While I mostly run emacs as a daemon managed by systemd I like to keep my configuration nimble enough that I can just start emacs and have an ad-hoc session for editing some files.  Or that's the goal. This has been a long running project for me, but early on in quarantine times, I've gotten things tightened up to the point that I feel comfortable using EDITOR=emacs just about all the time. On my (very old) computers, emacs starts and in well under 1 or 2 seconds, and does better on faster machines. If your emacs setup takes a long time to start up, this article is for you! Let's see if we can get the program to start faster.
The emacs-init-time function in emacs will tell you how long it took emacs to start up. This tends to be a bit under the actual start time, because some start-up activity gets pushed into various hooks, after startup. Just to keep an eye on things, I have a variant of the following as the first line in my config file:
(add-to-list 'after-init-hook (lambda () (message (concat "emacs (" (number-to-string (emacs-pid)) ") started in " (emacs-init-time)))))
It's also possible to put additional information in this hook (and in reality I use something that pushes to a desktop notification tool, rather than just to message/logging.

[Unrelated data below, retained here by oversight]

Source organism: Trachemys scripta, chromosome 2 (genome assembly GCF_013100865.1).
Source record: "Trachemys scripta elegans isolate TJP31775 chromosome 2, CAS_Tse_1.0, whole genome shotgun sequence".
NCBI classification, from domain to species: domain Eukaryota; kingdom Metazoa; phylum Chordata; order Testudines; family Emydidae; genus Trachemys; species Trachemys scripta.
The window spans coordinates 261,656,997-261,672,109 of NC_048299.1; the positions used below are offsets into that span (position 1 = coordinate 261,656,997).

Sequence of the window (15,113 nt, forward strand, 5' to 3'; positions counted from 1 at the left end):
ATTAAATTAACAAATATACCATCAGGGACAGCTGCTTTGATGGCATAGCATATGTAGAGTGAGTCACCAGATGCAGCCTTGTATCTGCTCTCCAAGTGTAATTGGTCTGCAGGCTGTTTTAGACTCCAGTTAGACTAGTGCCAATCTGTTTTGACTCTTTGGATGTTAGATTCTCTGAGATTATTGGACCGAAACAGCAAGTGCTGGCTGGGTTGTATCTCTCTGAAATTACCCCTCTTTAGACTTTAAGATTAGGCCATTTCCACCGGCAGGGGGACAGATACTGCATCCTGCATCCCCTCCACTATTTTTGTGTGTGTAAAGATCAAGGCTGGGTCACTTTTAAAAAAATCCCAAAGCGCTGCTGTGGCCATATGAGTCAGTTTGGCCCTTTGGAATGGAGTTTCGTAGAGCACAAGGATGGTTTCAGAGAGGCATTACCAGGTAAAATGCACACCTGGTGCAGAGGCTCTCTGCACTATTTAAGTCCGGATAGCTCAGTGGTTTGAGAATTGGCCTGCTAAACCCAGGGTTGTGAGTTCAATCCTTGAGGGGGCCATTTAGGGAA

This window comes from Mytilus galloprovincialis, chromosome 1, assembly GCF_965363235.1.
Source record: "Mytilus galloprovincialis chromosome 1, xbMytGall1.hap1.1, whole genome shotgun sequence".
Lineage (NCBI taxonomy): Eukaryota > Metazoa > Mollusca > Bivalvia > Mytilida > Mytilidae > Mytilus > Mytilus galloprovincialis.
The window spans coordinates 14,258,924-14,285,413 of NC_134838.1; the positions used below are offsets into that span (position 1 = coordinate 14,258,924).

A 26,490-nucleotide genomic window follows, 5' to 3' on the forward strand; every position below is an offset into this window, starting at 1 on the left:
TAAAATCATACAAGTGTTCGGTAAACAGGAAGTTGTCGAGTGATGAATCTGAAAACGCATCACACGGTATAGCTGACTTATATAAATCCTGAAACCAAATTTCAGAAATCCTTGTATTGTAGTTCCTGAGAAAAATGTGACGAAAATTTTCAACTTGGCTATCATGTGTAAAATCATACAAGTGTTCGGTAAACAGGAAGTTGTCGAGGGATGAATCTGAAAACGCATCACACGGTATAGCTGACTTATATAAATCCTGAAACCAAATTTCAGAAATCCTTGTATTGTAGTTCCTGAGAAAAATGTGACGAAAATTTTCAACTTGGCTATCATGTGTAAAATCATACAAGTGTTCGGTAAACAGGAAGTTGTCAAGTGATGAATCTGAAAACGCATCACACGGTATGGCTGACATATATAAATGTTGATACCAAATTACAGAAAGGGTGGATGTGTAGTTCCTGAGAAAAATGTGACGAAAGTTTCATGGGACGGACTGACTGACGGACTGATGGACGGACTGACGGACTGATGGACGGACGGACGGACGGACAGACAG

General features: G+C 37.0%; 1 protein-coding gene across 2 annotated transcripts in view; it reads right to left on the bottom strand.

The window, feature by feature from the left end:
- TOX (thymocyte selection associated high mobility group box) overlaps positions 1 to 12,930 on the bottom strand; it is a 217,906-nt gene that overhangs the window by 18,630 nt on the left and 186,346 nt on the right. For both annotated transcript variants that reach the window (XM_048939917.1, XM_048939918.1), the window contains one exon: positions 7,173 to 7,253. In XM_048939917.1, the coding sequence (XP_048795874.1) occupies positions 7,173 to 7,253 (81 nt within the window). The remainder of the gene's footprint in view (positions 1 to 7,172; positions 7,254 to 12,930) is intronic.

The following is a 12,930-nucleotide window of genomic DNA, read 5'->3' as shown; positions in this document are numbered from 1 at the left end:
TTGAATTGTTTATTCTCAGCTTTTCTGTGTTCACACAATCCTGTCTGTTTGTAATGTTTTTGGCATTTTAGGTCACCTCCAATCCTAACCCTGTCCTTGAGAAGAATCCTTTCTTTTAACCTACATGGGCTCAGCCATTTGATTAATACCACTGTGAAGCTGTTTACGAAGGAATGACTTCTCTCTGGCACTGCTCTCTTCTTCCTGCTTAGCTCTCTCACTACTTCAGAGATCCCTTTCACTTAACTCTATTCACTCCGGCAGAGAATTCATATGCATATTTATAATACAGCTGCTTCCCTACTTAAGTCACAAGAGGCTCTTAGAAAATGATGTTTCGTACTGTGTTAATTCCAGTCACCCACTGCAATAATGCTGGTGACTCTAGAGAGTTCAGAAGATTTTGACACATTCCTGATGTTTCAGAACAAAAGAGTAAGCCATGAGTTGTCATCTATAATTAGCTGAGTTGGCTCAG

You can also lower this number by putting more work into the after-init hook, but that sort of defeats the purpose: if you get the init time down to a second, but have 10 seconds of init-hook runtime, then that's probably not much of a win, particularly if the init-hook tasks are blocking.
The second thing to do is have a macro  available for use that allows to measure the runtime of a block of code, something like:
(defmacro with-timer (name &rest body) `(let ((time (current-time))) ,@body (message "%s: %.06f" ,name (float-time (time-since time)))))
You can then do something like:
(with-timer "mode-line-setup" (set-up-mode-line))
And then look in the *Message* buffer to see how long various things take so you know where focus your efforts.
- use-package makes it possible to do much less during applciation
startup, and makes it possible to load big lisp packages only when you're
going to use them, and registers everything so you never feel the
difference. Audit your use-package forms and ensure that they all
declare one of the following forms, which insures that things are loaded
upon use, rather than at start time:
- :bind registers specific keybindings, but as autoloads so that the pacakge is only loaded when you use the keybinding.
- :command registers function names as autoloads, like keybinding, so the commands/functions are available but again the package isn't loaded until it's used.
- :mode attaches the package to a specific file extension or extensions so again, the package doesn't get loaded until you open a file of that type.
- :after for loading a package after another package it depends on or is only used after.
- :hook this allows you to associate something from this package into another package's hook, with the same effect of deferring loading of one package until after another is used.